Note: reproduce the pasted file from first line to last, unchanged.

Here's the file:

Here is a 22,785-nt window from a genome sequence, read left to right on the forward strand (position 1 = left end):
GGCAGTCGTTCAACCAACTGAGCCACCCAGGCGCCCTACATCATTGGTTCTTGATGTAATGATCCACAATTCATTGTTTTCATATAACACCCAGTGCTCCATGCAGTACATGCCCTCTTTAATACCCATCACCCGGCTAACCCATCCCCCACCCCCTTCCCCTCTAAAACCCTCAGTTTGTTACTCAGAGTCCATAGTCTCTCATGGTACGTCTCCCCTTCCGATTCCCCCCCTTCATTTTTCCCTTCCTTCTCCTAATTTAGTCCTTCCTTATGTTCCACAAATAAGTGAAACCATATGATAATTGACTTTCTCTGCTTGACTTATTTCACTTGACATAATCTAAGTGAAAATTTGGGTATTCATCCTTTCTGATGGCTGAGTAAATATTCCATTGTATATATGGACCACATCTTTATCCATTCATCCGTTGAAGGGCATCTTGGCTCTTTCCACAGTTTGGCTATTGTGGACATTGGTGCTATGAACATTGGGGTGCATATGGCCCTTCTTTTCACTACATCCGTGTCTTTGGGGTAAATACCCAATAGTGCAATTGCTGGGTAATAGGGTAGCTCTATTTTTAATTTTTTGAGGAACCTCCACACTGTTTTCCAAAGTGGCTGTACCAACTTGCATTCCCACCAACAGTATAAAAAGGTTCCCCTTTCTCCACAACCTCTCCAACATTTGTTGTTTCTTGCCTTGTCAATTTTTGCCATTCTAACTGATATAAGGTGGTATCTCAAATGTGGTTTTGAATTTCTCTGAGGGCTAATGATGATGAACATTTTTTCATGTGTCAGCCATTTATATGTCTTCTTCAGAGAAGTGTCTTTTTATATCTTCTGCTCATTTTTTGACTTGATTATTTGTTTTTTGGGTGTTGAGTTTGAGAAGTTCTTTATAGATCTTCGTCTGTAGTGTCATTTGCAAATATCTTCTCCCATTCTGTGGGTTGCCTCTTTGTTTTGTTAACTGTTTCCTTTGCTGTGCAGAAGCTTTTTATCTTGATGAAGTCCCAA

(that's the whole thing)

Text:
Here is a 22,785-nt window from a genome sequence, read left to right on the forward strand (position 1 = left end):
GGCAGTCGTTCAACCAACTGAGCCACCCAGGCGCCCTACATCATTGGTTCTTGATGTAATGATCCACAATTCATTGTTTTCATATAACACCCAGTGCTCCATGCAGTACATGCCCTCTTTAATACCCATCACCCGGCTAACCCATCCCCCACCCCCTTCCCCTCTAAAACCCTCAGTTTGTTACTCAGAGTCCATAGTCTCTCATGGTACGTCTCCCCTTCCGATTCCCCCCCTTCATTTTTCCCTTCCTTCTCCTAATTTAGTCCTTCCTTATGTTCCACAAATAAGTGAAACCATATGATAATTGACTTTCTCTGCTTGACTTATTTCACTTGACATAATCTAAGTGAAAATTTGGGTATTCATCCTTTCTGATGGCTGAGTAAATATTCCATTGTATATATGGACCACATCTTTATCCATTCATCCGTTGAAGGGCATCTTGGCTCTTTCCACAGTTTGGCTATTGTGGACATTGGTGCTATGAACATTGGGGTGCATATGGCCCTTCTTTTCACTACATCCGTGTCTTTGGGGTAAATACCCAATAGTGCAATTGCTGGGTAATAGGGTAGCTCTATTTTTAATTTTTTGAGGAACCTCCACACTGTTTTCCAAAGTGGCTGTACCAACTTGCATTCCCACCAACAGTATAAAAAGGTTCCCCTTTCTCCACAACCTCTCCAACATTTGTTGTTTCTTGCCTTGTCAATTTTTGCCATTCTAACTGATATAAGGTGGTATCTCAAATGTGGTTTTGAATTTCTCTGAGGGCTAATGATGATGAACATTTTTTCATGTGTCAGCCATTTATATGTCTTCTTCAGAGAAGTGTCTTTTTATATCTTCTGCTCATTTTTTGACTTGATTATTTGTTTTTTGGGTGTTGAGTTTGAGAAGTTCTTTATAGATCTTCGTCTGTAGTGTCATTTGCAAATATCTTCTCCCATTCTGTGGGTTGCCTCTTTGTTTTGTTAACTGTTTCCTTTGCTGTGCAGAAGCTTTTTATCTTGATGAAGTCCCAA